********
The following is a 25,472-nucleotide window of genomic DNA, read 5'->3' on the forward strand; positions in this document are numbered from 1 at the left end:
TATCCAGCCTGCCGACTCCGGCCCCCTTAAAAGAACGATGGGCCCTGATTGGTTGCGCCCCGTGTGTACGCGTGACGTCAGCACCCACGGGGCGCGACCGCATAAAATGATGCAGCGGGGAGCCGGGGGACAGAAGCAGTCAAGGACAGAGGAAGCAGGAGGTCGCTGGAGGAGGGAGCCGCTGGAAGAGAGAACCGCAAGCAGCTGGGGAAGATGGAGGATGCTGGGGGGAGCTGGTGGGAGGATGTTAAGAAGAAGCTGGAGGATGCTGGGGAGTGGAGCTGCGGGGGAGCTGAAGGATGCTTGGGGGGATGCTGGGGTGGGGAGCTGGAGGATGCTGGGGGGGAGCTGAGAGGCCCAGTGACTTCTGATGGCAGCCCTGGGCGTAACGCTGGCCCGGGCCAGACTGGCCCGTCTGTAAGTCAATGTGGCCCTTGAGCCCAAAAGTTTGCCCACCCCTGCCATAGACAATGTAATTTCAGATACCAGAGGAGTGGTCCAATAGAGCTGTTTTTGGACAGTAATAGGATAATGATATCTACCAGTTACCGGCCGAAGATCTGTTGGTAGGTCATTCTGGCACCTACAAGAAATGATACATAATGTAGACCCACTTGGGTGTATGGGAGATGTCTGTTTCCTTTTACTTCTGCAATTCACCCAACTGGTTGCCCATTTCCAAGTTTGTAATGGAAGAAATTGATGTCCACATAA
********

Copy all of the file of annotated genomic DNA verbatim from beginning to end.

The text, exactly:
The following is a 25,472-nucleotide window of genomic DNA, read 5'->3' on the forward strand; positions in this document are numbered from 1 at the left end:
TATCCAGCCTGCCGACTCCGGCCCCCTTAAAAGAACGATGGGCCCTGATTGGTTGCGCCCCGTGTGTACGCGTGACGTCAGCACCCACGGGGCGCGACCGCATAAAATGATGCAGCGGGGAGCCGGGGGACAGAAGCAGTCAAGGACAGAGGAAGCAGGAGGTCGCTGGAGGAGGGAGCCGCTGGAAGAGAGAACCGCAAGCAGCTGGGGAAGATGGAGGATGCTGGGGGGAGCTGGTGGGAGGATGTTAAGAAGAAGCTGGAGGATGCTGGGGAGTGGAGCTGCGGGGGAGCTGAAGGATGCTTGGGGGGATGCTGGGGTGGGGAGCTGGAGGATGCTGGGGGGGAGCTGAGAGGCCCAGTGACTTCTGATGGCAGCCCTGGGCGTAACGCTGGCCCGGGCCAGACTGGCCCGTCTGTAAGTCAATGTGGCCCTTGAGCCCAAAAGTTTGCCCACCCCTGCCATAGACAATGTAATTTCAGATACCAGAGGAGTGGTCCAATAGAGCTGTTTTTGGACAGTAATAGGATAATGATATCTACCAGTTACCGGCCGAAGATCTGTTGGTAGGTCATTCTGGCACCTACAAGAAATGATACATAATGTAGACCCACTTGGGTGTATGGGAGATGTCTGTTTCCTTTTACTTCTGCAATTCACCCAACTGGTTGCCCATTTCCAAGTTTGTAATGGAAGAAATTGATGTCCACATAA